Home Upgrades That Pay Off
Some affordable renovations recoup most of their cost when you sell.
The pandemic has led to a surge in home improvements, as homebound HGTV fans have been inspired to spruce up their surroundings. In 2020, homeowners spent $271 billion on home improvements, according to a recent study from the Joint Center for Housing Studies at Harvard University.
With stimulus checks and tax refunds landing in your bank account, this may be the ideal time to get some projects done. But before you head for Home Depot or Lowe’s—or contact a contractor—consider which projects will deliver the largest return on your investment.
A good place to start is Remodeling magazine’s 2020 Cost vs. Value Report. The report details the average cost of about two dozen home remodeling projects and the estimated value each project retains if the property is sold. Some of the least expensive projects deliver the biggest payoffs.
Replacement garage door. Not glamorous, but the project retains more than 90% of its value, according to Remodeling magazine’s analysis. If you want to go for a more high-profile project, replace the old vinyl siding on your house with manufactured stone. The fancier cladding costs an average of $9,357 but retains 96% of its value.
New deck. If you need a more welcoming outdoor space, add a deck to your house that can be used as an outdoor home office by day and an entertainment venue at night. A 16-by-20-foot deck costs, on average, $14,360, and you’ll probably need furniture, too. Better Homes and Gardens’ Clayton Court 5-Piece Patio Dining Set ($450 from Walmart.com) is a top pick among reviewers at the New York Times’ product-review site Wirecutter. The set, which comes with a table and four chairs, is made of steel and has cushioned seats.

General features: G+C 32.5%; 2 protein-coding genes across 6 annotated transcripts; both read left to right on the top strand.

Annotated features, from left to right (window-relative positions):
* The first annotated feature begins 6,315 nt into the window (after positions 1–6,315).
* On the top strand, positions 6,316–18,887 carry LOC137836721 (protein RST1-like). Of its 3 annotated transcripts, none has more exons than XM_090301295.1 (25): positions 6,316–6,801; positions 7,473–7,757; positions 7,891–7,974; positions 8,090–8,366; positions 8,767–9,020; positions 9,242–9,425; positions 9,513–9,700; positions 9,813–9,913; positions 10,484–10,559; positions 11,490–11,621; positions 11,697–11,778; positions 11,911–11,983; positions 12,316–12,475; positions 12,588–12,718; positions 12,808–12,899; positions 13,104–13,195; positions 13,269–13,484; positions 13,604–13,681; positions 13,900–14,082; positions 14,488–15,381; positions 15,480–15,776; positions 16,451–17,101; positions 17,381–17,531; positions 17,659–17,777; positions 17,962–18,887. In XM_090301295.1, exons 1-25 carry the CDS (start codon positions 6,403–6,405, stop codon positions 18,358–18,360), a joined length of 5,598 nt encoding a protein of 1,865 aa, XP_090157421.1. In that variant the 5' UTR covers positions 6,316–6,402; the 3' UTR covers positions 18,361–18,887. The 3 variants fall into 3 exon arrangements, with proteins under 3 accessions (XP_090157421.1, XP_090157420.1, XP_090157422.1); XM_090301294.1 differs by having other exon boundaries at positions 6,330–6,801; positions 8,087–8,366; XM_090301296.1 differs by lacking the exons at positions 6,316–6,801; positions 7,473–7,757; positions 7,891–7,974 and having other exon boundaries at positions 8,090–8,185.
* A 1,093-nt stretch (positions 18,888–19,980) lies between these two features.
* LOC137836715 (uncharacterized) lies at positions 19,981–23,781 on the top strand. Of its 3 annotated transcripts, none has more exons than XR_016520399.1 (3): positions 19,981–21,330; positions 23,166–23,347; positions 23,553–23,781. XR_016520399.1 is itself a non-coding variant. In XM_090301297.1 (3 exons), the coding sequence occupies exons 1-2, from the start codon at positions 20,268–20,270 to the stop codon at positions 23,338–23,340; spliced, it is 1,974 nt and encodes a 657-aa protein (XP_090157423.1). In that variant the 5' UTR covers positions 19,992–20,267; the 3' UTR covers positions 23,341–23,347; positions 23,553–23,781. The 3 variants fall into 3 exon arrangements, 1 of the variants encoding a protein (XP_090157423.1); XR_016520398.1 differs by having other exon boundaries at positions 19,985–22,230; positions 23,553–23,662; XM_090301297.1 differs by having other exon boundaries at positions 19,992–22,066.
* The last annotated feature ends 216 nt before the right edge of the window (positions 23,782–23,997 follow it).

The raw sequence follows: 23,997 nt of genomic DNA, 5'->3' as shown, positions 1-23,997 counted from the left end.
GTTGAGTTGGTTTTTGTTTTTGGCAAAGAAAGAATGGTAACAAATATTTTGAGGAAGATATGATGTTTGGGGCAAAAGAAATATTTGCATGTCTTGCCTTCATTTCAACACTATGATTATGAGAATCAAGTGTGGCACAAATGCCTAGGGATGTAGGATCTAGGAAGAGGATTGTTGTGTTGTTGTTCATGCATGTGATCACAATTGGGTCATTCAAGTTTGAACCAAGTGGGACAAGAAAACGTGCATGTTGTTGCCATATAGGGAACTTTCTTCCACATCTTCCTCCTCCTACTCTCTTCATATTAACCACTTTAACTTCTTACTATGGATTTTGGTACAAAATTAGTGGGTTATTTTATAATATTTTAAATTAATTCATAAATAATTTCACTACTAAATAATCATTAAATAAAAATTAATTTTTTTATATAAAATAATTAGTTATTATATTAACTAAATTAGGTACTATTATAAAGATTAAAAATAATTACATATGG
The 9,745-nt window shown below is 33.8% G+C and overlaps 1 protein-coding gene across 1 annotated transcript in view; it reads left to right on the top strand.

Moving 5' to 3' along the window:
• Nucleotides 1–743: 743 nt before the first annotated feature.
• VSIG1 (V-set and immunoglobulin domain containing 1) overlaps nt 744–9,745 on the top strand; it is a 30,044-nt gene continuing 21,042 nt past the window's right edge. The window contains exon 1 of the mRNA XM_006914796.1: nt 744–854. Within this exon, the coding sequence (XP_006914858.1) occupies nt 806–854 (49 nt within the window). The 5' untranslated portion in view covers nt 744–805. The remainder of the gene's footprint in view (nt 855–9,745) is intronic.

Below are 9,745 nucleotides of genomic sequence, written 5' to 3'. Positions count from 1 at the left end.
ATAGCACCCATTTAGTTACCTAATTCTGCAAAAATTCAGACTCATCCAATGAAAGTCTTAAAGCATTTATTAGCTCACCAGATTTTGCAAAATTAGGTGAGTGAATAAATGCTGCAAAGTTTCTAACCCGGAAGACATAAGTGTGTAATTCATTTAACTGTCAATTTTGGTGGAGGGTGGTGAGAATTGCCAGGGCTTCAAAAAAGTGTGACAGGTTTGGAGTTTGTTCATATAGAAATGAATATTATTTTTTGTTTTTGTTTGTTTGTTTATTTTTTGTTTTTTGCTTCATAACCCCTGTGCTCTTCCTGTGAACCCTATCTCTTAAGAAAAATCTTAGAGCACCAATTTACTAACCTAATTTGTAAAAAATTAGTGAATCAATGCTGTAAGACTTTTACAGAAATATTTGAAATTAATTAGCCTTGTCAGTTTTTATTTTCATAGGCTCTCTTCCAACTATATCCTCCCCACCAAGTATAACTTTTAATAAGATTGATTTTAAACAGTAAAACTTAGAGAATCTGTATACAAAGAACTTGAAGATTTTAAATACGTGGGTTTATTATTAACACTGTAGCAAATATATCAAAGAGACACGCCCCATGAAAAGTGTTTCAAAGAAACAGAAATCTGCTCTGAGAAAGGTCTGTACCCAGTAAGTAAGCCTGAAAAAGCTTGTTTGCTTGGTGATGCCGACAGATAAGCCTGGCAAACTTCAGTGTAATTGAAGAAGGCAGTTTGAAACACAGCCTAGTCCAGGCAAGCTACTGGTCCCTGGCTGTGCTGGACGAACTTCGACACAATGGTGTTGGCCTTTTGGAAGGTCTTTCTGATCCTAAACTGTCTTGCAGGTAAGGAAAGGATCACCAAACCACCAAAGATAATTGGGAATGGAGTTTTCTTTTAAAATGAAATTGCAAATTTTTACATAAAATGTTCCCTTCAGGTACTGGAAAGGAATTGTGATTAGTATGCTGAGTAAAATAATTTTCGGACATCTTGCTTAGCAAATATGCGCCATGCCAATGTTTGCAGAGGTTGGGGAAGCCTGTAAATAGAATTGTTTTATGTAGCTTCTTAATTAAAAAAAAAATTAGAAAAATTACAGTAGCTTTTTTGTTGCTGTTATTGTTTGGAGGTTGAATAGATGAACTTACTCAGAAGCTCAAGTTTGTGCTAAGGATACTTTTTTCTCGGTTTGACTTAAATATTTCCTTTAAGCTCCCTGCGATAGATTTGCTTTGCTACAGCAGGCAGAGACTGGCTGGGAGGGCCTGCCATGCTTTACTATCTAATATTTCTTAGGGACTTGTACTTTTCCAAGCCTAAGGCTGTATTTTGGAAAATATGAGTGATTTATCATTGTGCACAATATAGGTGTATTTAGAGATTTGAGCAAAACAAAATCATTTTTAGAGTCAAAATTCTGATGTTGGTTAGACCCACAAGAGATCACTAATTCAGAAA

Revamped windows and door. They don’t give you extra space to work or entertain, but new windows and a new front door will keep drafts (and bugs) out. Plus, tightening up doors and windows will help lower your utility bills. To replace 10 vinyl windows, you’ll pay, on average, $17,641, whereas wood windows can run you more than $21,000. Too rich for your budget? Replacing your front door with a steel one costs about $2,000, and you’ll recoup nearly 70% of the value.
Updated kitchen. A kitchen remodel that includes a new countertop, sink and faucet, energy-efficient appliances, and fresh paint costs about $23,500, on average, but will add to your home’s resale appeal. Plus, some utility companies offer rebates for buying energy-efficient appliances and equipment or making other improvements.
After your upgrades have been completed, review your homeowners insurance policy to determine whether you need to make any updates. In the event of a disaster, you want to be sure that your improvements are covered.
Bang for the Buck
Remodeling magazine compared the average cost of home improvement projects with the estimated value they would retain in 101 U.S. housing markets.
|Project||Average Cost||Cost Recouped|
|Garage door replacement||$3,695||95%|
|New wood deck||$14,360||72%|
|Window replacement (vinyl)||$17,641||72%|
|Entry door replacement (steel)||$1,881||69%|